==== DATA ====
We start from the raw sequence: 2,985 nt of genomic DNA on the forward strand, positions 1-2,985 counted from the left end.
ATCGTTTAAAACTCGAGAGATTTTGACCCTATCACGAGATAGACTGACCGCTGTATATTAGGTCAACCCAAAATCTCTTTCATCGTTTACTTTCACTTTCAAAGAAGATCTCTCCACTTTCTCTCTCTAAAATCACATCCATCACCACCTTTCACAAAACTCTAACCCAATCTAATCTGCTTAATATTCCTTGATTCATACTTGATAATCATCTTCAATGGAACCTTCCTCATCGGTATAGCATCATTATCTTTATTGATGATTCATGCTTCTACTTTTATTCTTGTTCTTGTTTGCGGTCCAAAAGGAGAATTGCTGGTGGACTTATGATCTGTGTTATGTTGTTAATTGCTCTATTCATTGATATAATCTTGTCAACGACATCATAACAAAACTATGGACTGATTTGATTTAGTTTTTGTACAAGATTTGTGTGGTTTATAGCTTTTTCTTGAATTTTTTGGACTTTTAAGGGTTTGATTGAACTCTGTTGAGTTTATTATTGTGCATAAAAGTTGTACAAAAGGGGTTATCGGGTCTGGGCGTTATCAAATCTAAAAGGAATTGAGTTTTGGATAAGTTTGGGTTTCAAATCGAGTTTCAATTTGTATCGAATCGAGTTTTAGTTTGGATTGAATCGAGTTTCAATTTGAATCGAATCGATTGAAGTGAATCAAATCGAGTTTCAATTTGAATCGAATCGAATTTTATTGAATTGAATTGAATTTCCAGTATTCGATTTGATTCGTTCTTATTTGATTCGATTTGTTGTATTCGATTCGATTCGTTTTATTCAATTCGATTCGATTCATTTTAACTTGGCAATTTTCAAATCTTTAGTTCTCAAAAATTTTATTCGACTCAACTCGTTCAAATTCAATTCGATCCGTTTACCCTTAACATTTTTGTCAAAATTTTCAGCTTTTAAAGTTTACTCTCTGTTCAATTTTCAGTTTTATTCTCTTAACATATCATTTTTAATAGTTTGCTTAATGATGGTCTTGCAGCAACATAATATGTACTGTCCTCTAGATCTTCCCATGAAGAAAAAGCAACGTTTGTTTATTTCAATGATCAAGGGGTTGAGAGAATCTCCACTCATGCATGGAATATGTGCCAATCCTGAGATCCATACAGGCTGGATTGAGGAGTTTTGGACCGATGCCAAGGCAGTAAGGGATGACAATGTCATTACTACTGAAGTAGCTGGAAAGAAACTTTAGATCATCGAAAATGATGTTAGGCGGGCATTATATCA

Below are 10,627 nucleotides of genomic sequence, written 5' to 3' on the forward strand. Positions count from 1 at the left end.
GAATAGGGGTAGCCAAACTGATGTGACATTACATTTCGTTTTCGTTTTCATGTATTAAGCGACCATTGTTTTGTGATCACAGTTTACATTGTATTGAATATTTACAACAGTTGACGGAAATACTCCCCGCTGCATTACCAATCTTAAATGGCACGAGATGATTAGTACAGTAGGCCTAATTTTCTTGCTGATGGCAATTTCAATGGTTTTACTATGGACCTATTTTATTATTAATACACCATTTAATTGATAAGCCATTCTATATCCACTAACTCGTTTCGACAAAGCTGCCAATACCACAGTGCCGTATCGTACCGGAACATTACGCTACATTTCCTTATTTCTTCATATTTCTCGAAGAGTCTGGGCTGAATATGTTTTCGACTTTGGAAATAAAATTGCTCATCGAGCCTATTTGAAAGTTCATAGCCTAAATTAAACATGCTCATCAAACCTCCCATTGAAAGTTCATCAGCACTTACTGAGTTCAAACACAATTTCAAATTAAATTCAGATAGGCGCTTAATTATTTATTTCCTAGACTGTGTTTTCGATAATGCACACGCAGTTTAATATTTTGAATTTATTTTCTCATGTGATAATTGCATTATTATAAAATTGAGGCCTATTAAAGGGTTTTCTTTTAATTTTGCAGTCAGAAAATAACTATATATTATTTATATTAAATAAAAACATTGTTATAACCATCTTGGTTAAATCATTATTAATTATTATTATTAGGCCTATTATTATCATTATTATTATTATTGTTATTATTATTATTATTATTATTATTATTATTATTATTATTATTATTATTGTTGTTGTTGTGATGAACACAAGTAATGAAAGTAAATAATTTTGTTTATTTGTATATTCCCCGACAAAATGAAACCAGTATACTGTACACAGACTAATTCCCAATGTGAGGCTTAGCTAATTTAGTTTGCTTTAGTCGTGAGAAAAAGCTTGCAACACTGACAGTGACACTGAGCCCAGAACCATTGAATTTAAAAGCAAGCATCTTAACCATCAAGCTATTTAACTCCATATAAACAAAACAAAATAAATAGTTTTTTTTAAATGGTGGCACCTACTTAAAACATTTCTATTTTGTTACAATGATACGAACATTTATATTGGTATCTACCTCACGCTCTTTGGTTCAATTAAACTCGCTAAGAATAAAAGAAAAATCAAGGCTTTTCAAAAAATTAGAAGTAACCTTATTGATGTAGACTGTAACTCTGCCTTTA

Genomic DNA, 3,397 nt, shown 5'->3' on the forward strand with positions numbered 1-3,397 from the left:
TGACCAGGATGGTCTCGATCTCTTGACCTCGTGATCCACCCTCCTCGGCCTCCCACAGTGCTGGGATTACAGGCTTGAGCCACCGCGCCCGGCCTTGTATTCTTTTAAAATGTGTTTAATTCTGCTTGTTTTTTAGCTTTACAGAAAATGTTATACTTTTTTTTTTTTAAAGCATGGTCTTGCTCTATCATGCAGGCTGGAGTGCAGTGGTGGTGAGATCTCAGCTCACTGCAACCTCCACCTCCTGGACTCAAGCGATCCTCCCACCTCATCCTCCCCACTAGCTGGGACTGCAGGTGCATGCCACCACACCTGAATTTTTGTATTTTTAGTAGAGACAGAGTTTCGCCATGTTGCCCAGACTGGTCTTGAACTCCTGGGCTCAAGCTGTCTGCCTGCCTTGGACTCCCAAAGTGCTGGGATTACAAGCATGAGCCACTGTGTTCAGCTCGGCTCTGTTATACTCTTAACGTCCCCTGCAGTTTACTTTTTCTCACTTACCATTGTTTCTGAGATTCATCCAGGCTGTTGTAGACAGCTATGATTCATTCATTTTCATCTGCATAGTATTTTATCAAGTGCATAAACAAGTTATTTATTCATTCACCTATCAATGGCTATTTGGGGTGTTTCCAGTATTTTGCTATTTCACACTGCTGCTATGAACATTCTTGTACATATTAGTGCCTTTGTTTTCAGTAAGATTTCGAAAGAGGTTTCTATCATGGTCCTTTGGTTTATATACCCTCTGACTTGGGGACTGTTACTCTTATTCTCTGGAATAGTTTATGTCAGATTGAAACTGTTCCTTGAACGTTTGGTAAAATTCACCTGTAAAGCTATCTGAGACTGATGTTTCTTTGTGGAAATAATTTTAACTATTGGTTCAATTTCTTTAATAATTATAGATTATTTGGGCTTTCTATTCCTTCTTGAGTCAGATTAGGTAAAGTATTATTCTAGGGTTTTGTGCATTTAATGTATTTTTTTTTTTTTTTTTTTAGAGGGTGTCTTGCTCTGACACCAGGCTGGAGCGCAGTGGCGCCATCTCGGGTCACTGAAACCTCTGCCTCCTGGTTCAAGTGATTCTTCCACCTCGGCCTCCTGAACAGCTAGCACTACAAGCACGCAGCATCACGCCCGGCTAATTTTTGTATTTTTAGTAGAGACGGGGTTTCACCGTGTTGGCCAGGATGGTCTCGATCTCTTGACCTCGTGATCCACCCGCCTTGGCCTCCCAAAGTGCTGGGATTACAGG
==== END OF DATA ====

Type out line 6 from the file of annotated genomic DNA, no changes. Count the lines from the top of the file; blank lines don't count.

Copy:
TGACCAGGATGGTCTCGATCTCTTGACCTCGTGATCCACCCTCCTCGGCCTCCCACAGTGCTGGGATTACAGGCTTGAGCCACCGCGCCCGGCCTTGTATTCTTTTAAAATGTGTTTAATTCTGCTTGTTTTTTAGCTTTACAGAAAATGTTATACTTTTTTTTTTTTAAAGCATGGTCTTGCTCTATCATGCAGGCTGGAGTGCAGTGGTGGTGAGATCTCAGCTCACTGCAACCTCCACCTCCTGGACTCAAGCGATCCTCCCACCTCATCCTCCCCACTAGCTGGGACTGCAGGTGCATGCCACCACACCTGAATTTTTGTATTTTTAGTAGAGACAGAGTTTCGCCATGTTGCCCAGACTGGTCTTGAACTCCTGGGCTCAAGCTGTCTGCCTGCCTTGGACTCCCAAAGTGCTGGGATTACAAGCATGAGCCACTGTGTTCAGCTCGGCTCTGTTATACTCTTAACGTCCCCTGCAGTTTACTTTTTCTCACTTACCATTGTTTCTGAGATTCATCCAGGCTGTTGTAGACAGCTATGATTCATTCATTTTCATCTGCATAGTATTTTATCAAGTGCATAAACAAGTTATTTATTCATTCACCTATCAATGGCTATTTGGGGTGTTTCCAGTATTTTGCTATTTCACACTGCTGCTATGAACATTCTTGTACATATTAGTGCCTTTGTTTTCAGTAAGATTTCGAAAGAGGTTTCTATCATGGTCCTTTGGTTTATATACCCTCTGACTTGGGGACTGTTACTCTTATTCTCTGGAATAGTTTATGTCAGATTGAAACTGTTCCTTGAACGTTTGGTAAAATTCACCTGTAAAGCTATCTGAGACTGATGTTTCTTTGTGGAAATAATTTTAACTATTGGTTCAATTTCTTTAATAATTATAGATTATTTGGGCTTTCTATTCCTTCTTGAGTCAGATTAGGTAAAGTATTATTCTAGGGTTTTGTGCATTTAATGTATTTTTTTTTTTTTTTTTTTAGAGGGTGTCTTGCTCTGACACCAGGCTGGAGCGCAGTGGCGCCATCTCGGGTCACTGAAACCTCTGCCTCCTGGTTCAAGTGATTCTTCCACCTCGGCCTCCTGAACAGCTAGCACTACAAGCACGCAGCATCACGCCCGGCTAATTTTTGTATTTTTAGTAGAGACGGGGTTTCACCGTGTTGGCCAGGATGGTCTCGATCTCTTGACCTCGTGATCCACCCGCCTTGGCCTCCCAAAGTGCTGGGATTACAGG